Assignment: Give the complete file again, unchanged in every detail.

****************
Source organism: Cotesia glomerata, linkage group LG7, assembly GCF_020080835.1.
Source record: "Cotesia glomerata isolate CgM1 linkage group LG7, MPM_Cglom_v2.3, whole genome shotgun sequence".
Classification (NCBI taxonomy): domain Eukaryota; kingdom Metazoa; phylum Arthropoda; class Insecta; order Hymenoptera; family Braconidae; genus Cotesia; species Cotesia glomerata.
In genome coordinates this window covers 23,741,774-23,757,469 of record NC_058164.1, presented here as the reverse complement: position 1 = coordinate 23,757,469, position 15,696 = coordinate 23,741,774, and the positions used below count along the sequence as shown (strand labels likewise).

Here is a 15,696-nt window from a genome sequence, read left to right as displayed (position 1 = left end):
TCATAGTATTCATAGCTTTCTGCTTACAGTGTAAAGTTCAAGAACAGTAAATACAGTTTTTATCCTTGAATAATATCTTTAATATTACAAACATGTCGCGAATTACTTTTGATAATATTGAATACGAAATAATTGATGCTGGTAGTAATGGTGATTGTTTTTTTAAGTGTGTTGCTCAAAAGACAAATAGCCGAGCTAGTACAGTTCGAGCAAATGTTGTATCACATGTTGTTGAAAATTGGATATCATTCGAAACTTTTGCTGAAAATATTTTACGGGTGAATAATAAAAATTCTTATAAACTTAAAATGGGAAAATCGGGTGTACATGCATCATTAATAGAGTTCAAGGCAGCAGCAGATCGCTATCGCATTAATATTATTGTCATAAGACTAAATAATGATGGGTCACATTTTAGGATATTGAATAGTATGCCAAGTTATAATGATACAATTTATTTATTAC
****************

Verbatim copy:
Source organism: Cotesia glomerata, linkage group LG7, assembly GCF_020080835.1.
Source record: "Cotesia glomerata isolate CgM1 linkage group LG7, MPM_Cglom_v2.3, whole genome shotgun sequence".
Classification (NCBI taxonomy): domain Eukaryota; kingdom Metazoa; phylum Arthropoda; class Insecta; order Hymenoptera; family Braconidae; genus Cotesia; species Cotesia glomerata.
In genome coordinates this window covers 23,741,774-23,757,469 of record NC_058164.1, presented here as the reverse complement: position 1 = coordinate 23,757,469, position 15,696 = coordinate 23,741,774, and the positions used below count along the sequence as shown (strand labels likewise).

Here is a 15,696-nt window from a genome sequence, read left to right as displayed (position 1 = left end):
TCATAGTATTCATAGCTTTCTGCTTACAGTGTAAAGTTCAAGAACAGTAAATACAGTTTTTATCCTTGAATAATATCTTTAATATTACAAACATGTCGCGAATTACTTTTGATAATATTGAATACGAAATAATTGATGCTGGTAGTAATGGTGATTGTTTTTTTAAGTGTGTTGCTCAAAAGACAAATAGCCGAGCTAGTACAGTTCGAGCAAATGTTGTATCACATGTTGTTGAAAATTGGATATCATTCGAAACTTTTGCTGAAAATATTTTACGGGTGAATAATAAAAATTCTTATAAACTTAAAATGGGAAAATCGGGTGTACATGCATCATTAATAGAGTTCAAGGCAGCAGCAGATCGCTATCGCATTAATATTATTGTCATAAGACTAAATAATGATGGGTCACATTTTAGGATATTGAATAGTATGCCAAGTTATAATGATACAATTTATTTATTAC